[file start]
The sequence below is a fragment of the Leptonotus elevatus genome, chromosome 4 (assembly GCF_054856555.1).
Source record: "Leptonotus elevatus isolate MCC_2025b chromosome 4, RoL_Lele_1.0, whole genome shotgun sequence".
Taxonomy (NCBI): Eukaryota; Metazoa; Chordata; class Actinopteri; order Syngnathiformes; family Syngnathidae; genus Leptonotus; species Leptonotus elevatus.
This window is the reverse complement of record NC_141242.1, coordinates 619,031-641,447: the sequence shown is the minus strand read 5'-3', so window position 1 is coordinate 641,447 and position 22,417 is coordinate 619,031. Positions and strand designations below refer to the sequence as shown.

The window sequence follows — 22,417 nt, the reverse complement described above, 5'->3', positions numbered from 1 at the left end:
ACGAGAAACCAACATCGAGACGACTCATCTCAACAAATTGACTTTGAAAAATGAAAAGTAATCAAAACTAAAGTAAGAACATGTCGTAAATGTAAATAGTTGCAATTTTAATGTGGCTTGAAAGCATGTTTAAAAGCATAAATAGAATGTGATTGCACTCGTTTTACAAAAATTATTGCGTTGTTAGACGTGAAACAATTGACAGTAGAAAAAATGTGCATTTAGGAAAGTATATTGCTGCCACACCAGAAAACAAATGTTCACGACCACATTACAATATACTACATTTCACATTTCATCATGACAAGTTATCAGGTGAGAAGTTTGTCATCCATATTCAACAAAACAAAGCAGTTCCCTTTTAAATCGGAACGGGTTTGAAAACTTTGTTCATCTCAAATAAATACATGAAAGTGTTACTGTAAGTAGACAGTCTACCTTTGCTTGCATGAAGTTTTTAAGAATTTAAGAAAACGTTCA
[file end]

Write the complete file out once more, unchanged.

The sequence below is a fragment of the Leptonotus elevatus genome, chromosome 4 (assembly GCF_054856555.1).
Source record: "Leptonotus elevatus isolate MCC_2025b chromosome 4, RoL_Lele_1.0, whole genome shotgun sequence".
Taxonomy (NCBI): Eukaryota; Metazoa; Chordata; class Actinopteri; order Syngnathiformes; family Syngnathidae; genus Leptonotus; species Leptonotus elevatus.
This window is the reverse complement of record NC_141242.1, coordinates 619,031-641,447: the sequence shown is the minus strand read 5'-3', so window position 1 is coordinate 641,447 and position 22,417 is coordinate 619,031. Positions and strand designations below refer to the sequence as shown.

The window sequence follows — 22,417 nt, the reverse complement described above, 5'->3', positions numbered from 1 at the left end:
ACGAGAAACCAACATCGAGACGACTCATCTCAACAAATTGACTTTGAAAAATGAAAAGTAATCAAAACTAAAGTAAGAACATGTCGTAAATGTAAATAGTTGCAATTTTAATGTGGCTTGAAAGCATGTTTAAAAGCATAAATAGAATGTGATTGCACTCGTTTTACAAAAATTATTGCGTTGTTAGACGTGAAACAATTGACAGTAGAAAAAATGTGCATTTAGGAAAGTATATTGCTGCCACACCAGAAAACAAATGTTCACGACCACATTACAATATACTACATTTCACATTTCATCATGACAAGTTATCAGGTGAGAAGTTTGTCATCCATATTCAACAAAACAAAGCAGTTCCCTTTTAAATCGGAACGGGTTTGAAAACTTTGTTCATCTCAAATAAATACATGAAAGTGTTACTGTAAGTAGACAGTCTACCTTTGCTTGCATGAAGTTTTTAAGAATTTAAGAAAACGTTCA